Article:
- Static analysis tools, linters, fault tree analysis tools, …
- Requirement tracking tools, safety-case tracking tools, …
- Bug tracking tools, change management tools, ….
- Tools for creating models, analyzing them, simulating them (not in the time domain), …
- Tools for creating scenarios: GUI composition tools, tools for converting recorded data / accident data into scenarios, …
- Formal verification tools
I talked a bit about requirement and modeling tools here. A full-fledged framework should probably contain many of these tools, or at least good interfaces to them.
Here are some examples of how this flow works in various contexts:
HW verification via simulation: Suppose the DUT is a router chip which accepts Ethernet packets and routes them to various destinations (according to some mapping information, received in “mapping” packets). The environment consists of a description of “the other players” around the DUT (computers, other routers etc.), and of what packets and mappings look like.
This is typically verified (in simulation) using Coverage Driven Verification (CDV): CDV tools can create random instances from class-definitions-with-constraints, so the generator randomizes the configuration of “the other players”, the mapping information, the packet streams and so on, and subjects the DUT to all that. The monitor collects the packets coming out of the DUT, monitors internal states, does some checking (e.g. “All incoming packets should go out”), and collects coverage (including functional coverage, e.g. did we try all packet types, all size ranges, all collision kinds and so on).
Maximization is usually done “manually”: A lot of coverage is likely to be reached already via constrained randomization. Then a verification engineer observes that coverage and the corresponding tests, thinks hard about the kinds of scenarios / inputs which could fill holes in that coverage, writes new tests accordingly, and runs them several times (with different random seeds).
This is a slow process, done by very experienced and expensive people. Hence, there were many attempts to automate it (but no huge successes so far). I described here the idea of using ML for that: Essentially, training an ML-based system on the knobs-to-coverage path, so it will be able to reverse the flow, i.e. come up with knob values (in this case – random field values) which would (probabilistically) reach unfilled coverage points.
See this long post on CDV, functional coverage, and using coverage to optimize the verification process. It also talks about use-case-based notations, which let you use CDV within the space defined by use cases.
HW verification via bounded model checking: This is the one example which uses formal (not dynamic) verification. The DUT is usually a HW block (e.g. a piece of that router chip), written in some Hardware Description Language (HDL). The environment consists of a (smallish) wrapper often written in an HDL. The generator relies on assumptions on the input (written in some assertion language). The monitor uses the implementation (and perhaps some event definitions) for coverage, and some assertions (in that same assertion language) to flag errors.
Maximization here is built-in: This is what model checkers do: as long as everything is “model-checkable” and not too big, the model-checking solver computes the exact sequence of inputs needed to reach the coverage point (or declares it to be unreachable).
ML-system verification via special ML techniques, e.g. DeepXplore: I described the DeepXplore system here. The DUT is a system implemented as a Deep Neural Network. The coverage is neuron (implementation) coverage. The checking is “are the outputs consistent for multiple, similar DNN implementations”?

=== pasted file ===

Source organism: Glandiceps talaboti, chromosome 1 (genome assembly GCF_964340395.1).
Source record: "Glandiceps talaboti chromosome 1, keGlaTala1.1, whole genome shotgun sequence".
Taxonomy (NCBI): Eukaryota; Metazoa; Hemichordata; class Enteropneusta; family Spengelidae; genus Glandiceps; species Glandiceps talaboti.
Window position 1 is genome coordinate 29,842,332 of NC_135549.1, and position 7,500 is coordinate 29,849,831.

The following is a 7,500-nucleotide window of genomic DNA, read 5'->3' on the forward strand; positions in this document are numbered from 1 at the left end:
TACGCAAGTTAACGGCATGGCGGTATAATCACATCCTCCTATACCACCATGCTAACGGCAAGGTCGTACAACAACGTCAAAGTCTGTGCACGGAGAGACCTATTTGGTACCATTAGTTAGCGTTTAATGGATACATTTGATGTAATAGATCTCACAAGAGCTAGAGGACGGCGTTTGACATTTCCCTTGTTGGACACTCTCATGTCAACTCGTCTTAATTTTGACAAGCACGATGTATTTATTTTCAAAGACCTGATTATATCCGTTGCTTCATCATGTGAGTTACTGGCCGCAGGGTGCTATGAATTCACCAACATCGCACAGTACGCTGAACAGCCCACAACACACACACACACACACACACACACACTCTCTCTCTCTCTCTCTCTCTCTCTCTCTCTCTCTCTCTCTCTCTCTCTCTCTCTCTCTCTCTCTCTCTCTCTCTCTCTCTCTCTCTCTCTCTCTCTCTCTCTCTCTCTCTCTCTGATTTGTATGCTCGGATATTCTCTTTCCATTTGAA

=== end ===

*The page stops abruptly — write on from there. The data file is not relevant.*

Here, too, maximization is built-in: Because everything here is made out of “differentiable” neural networks, there is an efficient linear-algebra process to compute the inputs needed to produce a specific output.
See more about verifying ML-based systems (and about using ML for verification).
Security verification via fuzzing: As I described in my maximization post and elsewhere, fuzzing (perhaps the main tool for finding security vulnerabilities) is fairly similar to CDV. Generation emphasizes not-quite-legal inputs, checking is more simplistic (mainly looking for exceptions and illegal memory accesses), and coverage is usually some kind of implementation coverage.
Fuzzers employ various maximization tricks: For instance (see the above post) AFL uses its own random fast-discovery algorithm, while Sage uses symbolic execution (also called concolic execution). Fuzzers can use some model of the environment (but AFL and Sage do not).
AV verification via simulation: Let’s assume the simulated DUT is the full AV (made of HW, SW, ML, physics etc.), and that we use something like CDV. The environment consists of roads, other cars, people and so on.
Assume further that we organize the “verification plan” by scenarios: There will be a long list of parameterized scenarios (like “overtake”, “handle a traffic circle” etc.), each with its own coverage and checks.
AV verification often uses multiple execution platforms. Even assuming just Software-in-the-Loop (SIL) simulations, there may be multiple configurations of models (and related simulators), representing various points on the fidelity-vs-performance curve. Also, some running configurations may include detailed simulation of the various sensors, while others may choose to skip that altogether (see this post on the options for AV sensor simulations, and how they relate to various execution platforms).
AV verification is further complicated because it has to look for both “expected” and “unexpected” bugs, because interactions between AVs and people are hard to verify, and because much of the checking is probabilistic.
Other kinds of testing: The chapter “Even more about coverage” of this post talks about how other kinds of testing (like all-pairs testing, test selection techniques, use-case-based notations and so on) fit into this framework. “Manual” tests also fit this framework, in a rudimentary way.
Elsewhere in my blog I talked about using this framework to verify autonomous robots, Intelligent Autonomous Systems in general, and other complex systems.
I hope I have been able to show what a dynamic verification framework looks like. One of my next posts will use that as background to discuss what I saw at the Stuttgart symposium. [Added 18-July-2017: Here it is]
I’d like to thank Kerstin Eder, Sandeep Desai, Gil Amid and Thomas (Blake) French for commenting on previous versions of this post.